United we stand, divided we scratch
Often, one of the first things to go by the wayside in times of stress or crisis is empathy. And last week, after I wrote the column entitled “Dirty Old Men,” I confess I had a twinge of conscience. After all, the “dirty old man” in question is, when all is said and done, a senior and a fellow human being, living on his own, in circumstances that by any standards would be considered abominable.
But if one puts aside for just a moment (admittedly with great difficulty) the question of how he could have come to live in such dire straits (no family? No mate? No friends? No money??), one realizes that the issue of how this guy lives is a total red herring as far as the larger bedbug issue is concerned.
Once again Toronto Star columnist Joe Fiorito said it better than I ever could (see his column from June 7, 2010), but essentially the question of where the bedbugs came from, when, with whom and how, doesn’t matter. Bedbugs are, for all intents and purposes, part of the landscape now where multi-unit dwellings (and, increasingly, hospitals, daycares, schools, university dorms and hotels) are concerned. As such their control and eradication should be considered part of the cost of doing business for landlords and management corporations, just like roach control, grass cutting and the provision of water and electricity. Period.
Yes, there are terrible, stupid, irresponsible tenants. Fiorito has met them. So have I – ask me about Pot-Smoking Door-Slamming Trampolining-in-a-Bikini Girl, or the skinheads with the smelly garbage and the endlessly barking dog.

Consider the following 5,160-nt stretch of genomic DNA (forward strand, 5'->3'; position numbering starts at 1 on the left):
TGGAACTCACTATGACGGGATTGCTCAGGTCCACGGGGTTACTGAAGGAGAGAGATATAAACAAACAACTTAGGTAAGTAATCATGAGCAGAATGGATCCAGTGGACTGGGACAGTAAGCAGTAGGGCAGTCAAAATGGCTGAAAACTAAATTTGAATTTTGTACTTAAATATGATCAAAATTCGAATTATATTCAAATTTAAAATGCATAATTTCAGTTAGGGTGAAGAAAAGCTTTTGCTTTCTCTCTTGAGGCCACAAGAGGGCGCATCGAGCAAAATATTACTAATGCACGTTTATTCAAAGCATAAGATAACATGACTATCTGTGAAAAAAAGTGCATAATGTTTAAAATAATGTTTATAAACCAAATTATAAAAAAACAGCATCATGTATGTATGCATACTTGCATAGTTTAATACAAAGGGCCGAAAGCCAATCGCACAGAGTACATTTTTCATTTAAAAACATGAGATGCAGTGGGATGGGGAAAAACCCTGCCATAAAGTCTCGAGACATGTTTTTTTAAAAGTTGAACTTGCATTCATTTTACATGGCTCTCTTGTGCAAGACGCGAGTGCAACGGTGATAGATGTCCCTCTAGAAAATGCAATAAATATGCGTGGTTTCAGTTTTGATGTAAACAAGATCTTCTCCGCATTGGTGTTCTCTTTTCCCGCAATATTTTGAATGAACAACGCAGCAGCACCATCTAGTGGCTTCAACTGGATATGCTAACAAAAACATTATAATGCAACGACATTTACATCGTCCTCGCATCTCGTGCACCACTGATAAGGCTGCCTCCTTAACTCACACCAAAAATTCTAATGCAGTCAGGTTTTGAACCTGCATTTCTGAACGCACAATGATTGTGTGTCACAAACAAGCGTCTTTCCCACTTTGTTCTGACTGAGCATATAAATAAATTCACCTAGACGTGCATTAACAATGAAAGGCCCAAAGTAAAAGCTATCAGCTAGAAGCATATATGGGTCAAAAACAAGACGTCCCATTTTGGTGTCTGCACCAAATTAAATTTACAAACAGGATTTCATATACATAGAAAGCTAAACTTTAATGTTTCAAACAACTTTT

And there are awful landlords as well – again, horror stories abound (in my case, the huge angry Portuguese dude who let himself into my apartment at 11 one night while I was in university and threatened to beat me to a gel, just because).
But again, the bottom line is that bickering about which came first, the tenant or the bugs, helps no one and only gives the insects time and leisure to multiply. And multiply they do: while we dither & bicker & point fingers, they travel with lightning speed and stealth from apartment to apartment, building to building, mating and laying eggs and just having a jolly time of it.
At present, the only way to get rid of them is to spray and dust the bejesus out of the building – the whole building, not just the one or two units that currently have evidence of bugs – and to seal up their little buggy superhighways (baseboards, cracks in walls, etc) so the vermin have no way to travel and nowhere to hide. That’s where management comes in, and like it or not, this is definitely a case of short-term pain (financial & organizational) versus serious, disruptive, acrimonious long-term pain.
Tenants, for their part, regardless of means or mental health or physical issues, have to understand that they must comply to the letter with the (admittedly ghastly & exhausting) preparations that enable exterminators to do their work and, alas, in some cases dispose of “super-infested” belongings that simply cannot be salvaged, ever.
And for what it’s worth, tenants also need to educate themselves about how bedbugs spread, and refrain from dumpster diving and bringing home “free” furniture & mattresses from curbsides and garbage lockups. I’m thinking that as the bedbug issue becomes more prevalent, tenants will have to be living in another galaxy altogether in order to ignore these issues, actually.
(And unfortunately, as the bugs spread, many will wish they WERE living in another galaxy. I hear the Large Magellanic Cloud is nice at this time of year.)
Meanwhile, who knows – some brilliant chemist somewhere may, at this very moment, be hard at work putting the finishing touches on a wondrous cocktail that will send bedbugs to the bosom of Abraham, en masse, in one fell swoop. One can only hope.
But until that miracle happens (at which point I, for one, will be on my knees offering tearful Hallelujiahs), landlords and tenants need to figure out, and fast, how to work together and stop these ferocious, evil little marauders in their tracks.
And maybe buy stocks in the cortisone market.